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8 Things You Never Knew About Supersonic Flight

Breaking the sound barrier doesn't just come with a loud bang. Check out these variables that affect an aircraft transitioning to supersonic flight...

1) Mcrit

This occurs when airflow passing over the aircraft first reaches the speed of sound. At Mcrit, air flowing over the wings can be traveling supersonic, while the aircraft itself is still traveling subsonic.


2) Temperature

On an ISA day at sea level, the speed of sound is approximately 661 knots. As temperature decreases, the speed of sound also decreases. That's because cold air is more dense, and sound can't travel through it as quickly.

3) Bank Angle and Gross Weight

As gross weight and bank angle increases, Mcrit decreases. If you are nearing this value, something as simple as banking your aircraft could cause you to reach Mcrit.

4) Normal Shock Waves

A normal shock wave is created from a build up of pressure waves on the airfoil. As air flows across a normal shock wave, it slows from supersonic to subsonic, and temperature and static pressure increase.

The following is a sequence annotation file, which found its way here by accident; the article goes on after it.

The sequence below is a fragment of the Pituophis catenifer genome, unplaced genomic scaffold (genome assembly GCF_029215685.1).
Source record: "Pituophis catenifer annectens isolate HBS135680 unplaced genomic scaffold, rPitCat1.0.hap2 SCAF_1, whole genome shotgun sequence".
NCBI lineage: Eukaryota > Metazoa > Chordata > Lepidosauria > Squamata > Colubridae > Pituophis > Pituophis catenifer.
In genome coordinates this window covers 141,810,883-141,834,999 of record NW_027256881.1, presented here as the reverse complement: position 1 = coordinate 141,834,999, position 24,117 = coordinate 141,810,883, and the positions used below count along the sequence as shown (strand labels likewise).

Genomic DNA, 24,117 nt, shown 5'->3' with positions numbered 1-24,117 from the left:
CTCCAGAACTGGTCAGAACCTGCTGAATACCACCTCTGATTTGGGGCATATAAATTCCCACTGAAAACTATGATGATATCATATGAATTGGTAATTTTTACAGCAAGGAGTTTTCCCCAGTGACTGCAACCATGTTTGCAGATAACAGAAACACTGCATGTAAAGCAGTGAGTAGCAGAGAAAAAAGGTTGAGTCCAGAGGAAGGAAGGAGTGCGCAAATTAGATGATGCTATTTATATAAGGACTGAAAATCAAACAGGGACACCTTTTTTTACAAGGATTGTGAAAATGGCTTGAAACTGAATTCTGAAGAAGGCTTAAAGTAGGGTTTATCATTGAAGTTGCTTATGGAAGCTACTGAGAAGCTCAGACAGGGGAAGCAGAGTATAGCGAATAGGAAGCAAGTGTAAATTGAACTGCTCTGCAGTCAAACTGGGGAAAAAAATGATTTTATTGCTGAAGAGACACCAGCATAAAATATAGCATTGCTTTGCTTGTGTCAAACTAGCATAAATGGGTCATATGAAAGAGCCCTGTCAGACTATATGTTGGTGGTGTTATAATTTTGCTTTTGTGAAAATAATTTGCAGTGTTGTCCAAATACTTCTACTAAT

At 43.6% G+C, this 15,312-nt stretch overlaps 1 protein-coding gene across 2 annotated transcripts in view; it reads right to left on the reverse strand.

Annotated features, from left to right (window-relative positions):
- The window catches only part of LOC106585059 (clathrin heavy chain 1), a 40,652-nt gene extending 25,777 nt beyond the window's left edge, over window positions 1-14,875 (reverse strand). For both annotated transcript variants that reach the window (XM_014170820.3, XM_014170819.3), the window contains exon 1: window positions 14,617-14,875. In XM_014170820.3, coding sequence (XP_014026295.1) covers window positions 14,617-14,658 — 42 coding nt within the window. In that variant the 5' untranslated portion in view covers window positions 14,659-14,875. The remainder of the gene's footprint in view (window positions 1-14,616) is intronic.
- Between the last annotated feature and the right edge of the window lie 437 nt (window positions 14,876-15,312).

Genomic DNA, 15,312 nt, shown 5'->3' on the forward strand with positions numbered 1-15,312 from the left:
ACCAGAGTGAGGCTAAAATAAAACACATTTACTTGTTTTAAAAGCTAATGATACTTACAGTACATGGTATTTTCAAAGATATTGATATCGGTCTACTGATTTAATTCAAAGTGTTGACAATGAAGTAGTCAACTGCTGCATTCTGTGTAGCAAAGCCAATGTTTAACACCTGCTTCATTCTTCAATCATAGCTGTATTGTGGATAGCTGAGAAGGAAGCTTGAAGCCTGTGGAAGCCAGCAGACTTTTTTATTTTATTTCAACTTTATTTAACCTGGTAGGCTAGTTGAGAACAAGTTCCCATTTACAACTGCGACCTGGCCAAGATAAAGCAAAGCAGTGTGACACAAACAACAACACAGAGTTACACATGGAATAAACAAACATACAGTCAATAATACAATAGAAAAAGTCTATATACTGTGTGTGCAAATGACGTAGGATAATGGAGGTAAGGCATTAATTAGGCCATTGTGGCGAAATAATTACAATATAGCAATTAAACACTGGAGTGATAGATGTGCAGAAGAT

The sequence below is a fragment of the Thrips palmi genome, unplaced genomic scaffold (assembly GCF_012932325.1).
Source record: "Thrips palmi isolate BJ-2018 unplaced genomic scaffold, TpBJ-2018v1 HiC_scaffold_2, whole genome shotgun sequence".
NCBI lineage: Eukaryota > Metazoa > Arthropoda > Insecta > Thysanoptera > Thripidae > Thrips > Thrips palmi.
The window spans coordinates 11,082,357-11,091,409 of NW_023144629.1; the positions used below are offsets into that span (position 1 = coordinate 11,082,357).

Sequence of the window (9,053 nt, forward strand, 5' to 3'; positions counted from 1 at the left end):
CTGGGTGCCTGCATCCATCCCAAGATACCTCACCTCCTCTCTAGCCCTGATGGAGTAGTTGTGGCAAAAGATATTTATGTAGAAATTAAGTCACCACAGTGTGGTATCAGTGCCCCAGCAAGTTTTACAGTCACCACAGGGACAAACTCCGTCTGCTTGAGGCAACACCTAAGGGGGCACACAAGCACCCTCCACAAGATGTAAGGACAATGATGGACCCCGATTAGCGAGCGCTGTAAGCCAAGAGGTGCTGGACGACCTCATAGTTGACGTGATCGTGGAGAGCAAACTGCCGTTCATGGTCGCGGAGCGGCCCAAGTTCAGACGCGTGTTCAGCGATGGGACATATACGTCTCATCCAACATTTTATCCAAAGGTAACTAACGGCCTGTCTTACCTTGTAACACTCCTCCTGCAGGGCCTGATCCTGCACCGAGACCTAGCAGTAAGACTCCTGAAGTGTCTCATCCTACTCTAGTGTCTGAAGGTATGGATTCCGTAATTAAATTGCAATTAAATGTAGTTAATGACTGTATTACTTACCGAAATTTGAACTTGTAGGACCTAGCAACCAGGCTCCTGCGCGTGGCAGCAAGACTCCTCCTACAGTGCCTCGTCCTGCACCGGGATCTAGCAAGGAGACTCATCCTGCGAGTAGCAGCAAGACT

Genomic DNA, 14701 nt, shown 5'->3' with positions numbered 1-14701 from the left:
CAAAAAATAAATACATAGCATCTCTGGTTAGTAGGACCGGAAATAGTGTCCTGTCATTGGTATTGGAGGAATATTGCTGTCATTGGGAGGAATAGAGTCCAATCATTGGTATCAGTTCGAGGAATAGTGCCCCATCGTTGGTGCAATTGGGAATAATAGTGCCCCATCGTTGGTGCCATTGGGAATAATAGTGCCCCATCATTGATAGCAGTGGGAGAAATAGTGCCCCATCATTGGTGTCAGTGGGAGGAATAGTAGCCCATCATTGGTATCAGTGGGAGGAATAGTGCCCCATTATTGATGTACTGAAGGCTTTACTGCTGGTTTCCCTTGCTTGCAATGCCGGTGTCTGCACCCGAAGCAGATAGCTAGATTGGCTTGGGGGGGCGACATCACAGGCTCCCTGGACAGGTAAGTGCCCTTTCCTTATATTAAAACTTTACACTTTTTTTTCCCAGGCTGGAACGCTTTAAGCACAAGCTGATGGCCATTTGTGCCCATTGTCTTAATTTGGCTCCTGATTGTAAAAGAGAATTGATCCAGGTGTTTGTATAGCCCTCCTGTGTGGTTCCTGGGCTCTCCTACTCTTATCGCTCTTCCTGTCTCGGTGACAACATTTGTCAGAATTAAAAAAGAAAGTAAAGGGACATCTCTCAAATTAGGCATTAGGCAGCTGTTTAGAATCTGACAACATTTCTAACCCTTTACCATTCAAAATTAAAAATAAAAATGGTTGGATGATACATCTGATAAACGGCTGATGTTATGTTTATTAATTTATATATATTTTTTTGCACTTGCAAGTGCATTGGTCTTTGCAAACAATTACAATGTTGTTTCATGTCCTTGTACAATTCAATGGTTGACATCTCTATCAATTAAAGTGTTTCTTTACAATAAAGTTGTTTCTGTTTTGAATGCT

5) Bow Wave

This type of shock wave is again formed by the build up of pressure waves, but in the subsonic region in front of the airfoil. As air flows across this shock wave, it deflects upward into the direction of the airstream.


6) Turbine Engines and Supersonic Flight

Turbine engines are not designed to ingest supersonic airflow. Engines that travel in supersonic flight regimes are designed to slow down airflow in front of the engine. These designs include diverging engine inlets or engine spikes, like what's found on the SR-71. The engine ingests subsonic airflow, and then speeds it back up to supersonic speeds after the fuel/air mixture is burned and exhausted out the back of the engine.

7) Coffin Corner

As you increase in altitude, the true airspeed that you stall increases, and your maximum operating Mach limit decreases. In some aircraft, like the U-2, you can be only a few knots from stall and Mach overspeed at the same time.

8) Swept Wings

By sweeping the wings, you can increase the critical Mach number. This allows jets to fly faster without dealing with the high-drag effects of transonic flight. (Read more about it here.)


Corey Komarec

Corey is an Airbus 320 First Officer for a U.S. Major Carrier. He graduated as an aviation major from the University of North Dakota, and he's been flying since he was 16. You can reach him at

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